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Nice Time! California Got Criminal Justice Reform In Your Legal Weed!
In the midst of all the Trumpiness, some genuine Nice Times, brought to you by coastal elites in California. Proposition 64, the ballot initiative that made recreational weed legal starting this past January 1 (you just shut up, Jeff Sessions, nobody likes you), also included a provision allowing people convicted of marijuana offenses to petition to have their records expunged, or at least the offenses changed to a lesser charge. That will allow many folks to improve their job prospects, get loans and credit cards, live in public housing, and vote again.
Old convictions can be reduced to reflect the current status under California law, so a felony might become a misdemeanor, and convictions for possession of under an ounce would be tossed out altogether. That's nice, part one.
But there's also nice, part two: Since it's not necessarily the easiest process in the world, requiring people to file a formal petition that may or may not be approved, state Assemblyman Rob Bonta from Oakland recently proposed legislation that would require the state to automatically expunge or reduce most weed convictions unless authorities can show the conviction should remain in place. Currently, petitioners have to show that they're not a risk to public safety; Bonta's proposal, AB 1793, would put the burden of proof on the state.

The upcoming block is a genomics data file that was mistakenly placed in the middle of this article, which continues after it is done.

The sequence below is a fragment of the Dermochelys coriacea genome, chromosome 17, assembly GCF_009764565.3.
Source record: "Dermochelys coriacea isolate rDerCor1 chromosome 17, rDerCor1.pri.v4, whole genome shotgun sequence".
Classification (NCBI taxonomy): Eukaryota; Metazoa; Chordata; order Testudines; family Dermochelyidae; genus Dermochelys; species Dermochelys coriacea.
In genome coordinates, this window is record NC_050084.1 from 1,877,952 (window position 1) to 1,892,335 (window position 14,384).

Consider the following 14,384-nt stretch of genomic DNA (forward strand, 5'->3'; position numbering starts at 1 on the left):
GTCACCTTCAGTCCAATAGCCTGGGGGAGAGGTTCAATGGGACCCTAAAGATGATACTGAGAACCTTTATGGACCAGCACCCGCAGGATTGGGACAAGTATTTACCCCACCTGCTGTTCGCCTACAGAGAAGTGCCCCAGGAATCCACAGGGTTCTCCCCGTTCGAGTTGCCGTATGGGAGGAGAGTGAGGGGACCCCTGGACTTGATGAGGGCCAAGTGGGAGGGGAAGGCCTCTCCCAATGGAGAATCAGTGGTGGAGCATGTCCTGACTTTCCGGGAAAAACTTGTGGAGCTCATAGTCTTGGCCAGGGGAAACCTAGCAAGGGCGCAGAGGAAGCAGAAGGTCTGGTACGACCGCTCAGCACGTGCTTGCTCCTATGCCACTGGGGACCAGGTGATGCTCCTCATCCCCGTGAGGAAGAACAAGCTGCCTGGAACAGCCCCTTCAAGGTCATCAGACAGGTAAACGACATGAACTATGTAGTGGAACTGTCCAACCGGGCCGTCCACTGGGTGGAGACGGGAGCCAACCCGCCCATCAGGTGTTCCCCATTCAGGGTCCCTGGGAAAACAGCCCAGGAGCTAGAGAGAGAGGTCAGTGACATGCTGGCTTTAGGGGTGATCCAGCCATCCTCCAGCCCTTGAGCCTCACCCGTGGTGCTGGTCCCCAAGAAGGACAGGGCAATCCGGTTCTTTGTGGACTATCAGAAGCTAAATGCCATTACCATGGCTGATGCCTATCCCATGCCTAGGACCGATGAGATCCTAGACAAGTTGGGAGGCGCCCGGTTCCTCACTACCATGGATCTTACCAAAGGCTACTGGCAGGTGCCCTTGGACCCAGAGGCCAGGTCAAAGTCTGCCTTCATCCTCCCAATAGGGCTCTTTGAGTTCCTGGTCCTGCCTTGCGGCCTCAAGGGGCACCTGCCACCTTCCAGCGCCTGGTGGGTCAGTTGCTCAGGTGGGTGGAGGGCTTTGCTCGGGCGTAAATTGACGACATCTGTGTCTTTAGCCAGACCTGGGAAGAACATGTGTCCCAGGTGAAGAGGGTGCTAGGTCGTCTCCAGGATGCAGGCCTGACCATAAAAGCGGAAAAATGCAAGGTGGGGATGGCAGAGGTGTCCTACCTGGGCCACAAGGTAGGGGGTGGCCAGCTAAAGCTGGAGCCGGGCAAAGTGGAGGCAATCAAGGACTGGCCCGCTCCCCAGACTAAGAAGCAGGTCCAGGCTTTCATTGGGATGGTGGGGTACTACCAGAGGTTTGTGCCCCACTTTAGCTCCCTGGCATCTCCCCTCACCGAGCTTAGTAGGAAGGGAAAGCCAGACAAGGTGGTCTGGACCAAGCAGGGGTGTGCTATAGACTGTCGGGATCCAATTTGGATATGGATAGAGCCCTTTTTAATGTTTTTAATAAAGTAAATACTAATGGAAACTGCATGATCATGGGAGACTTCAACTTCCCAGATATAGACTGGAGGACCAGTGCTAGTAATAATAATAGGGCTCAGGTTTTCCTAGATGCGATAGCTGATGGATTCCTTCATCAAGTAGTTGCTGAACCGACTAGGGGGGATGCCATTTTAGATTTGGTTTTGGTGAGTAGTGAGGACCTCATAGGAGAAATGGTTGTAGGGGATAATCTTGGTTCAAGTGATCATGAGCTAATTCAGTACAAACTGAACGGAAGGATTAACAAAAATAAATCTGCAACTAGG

“Let’s be honest, navigating the legal system bureaucracy can be costly and time-consuming,” the lawmaker told reporters at the Capitol. His bill, he said, “will give people the fresh start to which they are legally entitled and allow them to move on with their lives.”
We'd make a lame joke about the proposal being acclaimed as "groovy," but if it becomes law, AB 1793 would make a huge difference in restorative justice, seeing as how California convicted African-Americans of marijuana crimes at a five-to-one ratio compared to whites, even though both groups use marijuana about equally. Feel free to post a pic of the Freak Brothers in the comments anyway, but this is far bigger than being nice to stoners.
As of last September, just under 5,000 Californians had already petitioned courts to have their records expunged or reduced. The Drug Policy Alliance, which supported Prop 64, says that many more people could benefit from having their records adjusted, but they just don't know about the policy or how to go about it.
Bonta says he expects other bills will also be introduced to help with some issues that have cropped up, as it were, since the sale of recreational pot began this month, like allowing marijuana businesses to pay tax in cash and providing workplace protections for medical marijuana patients.
In other news, have you ever looked at criminal justice reform? I mean really looked at criminal justice reform, man?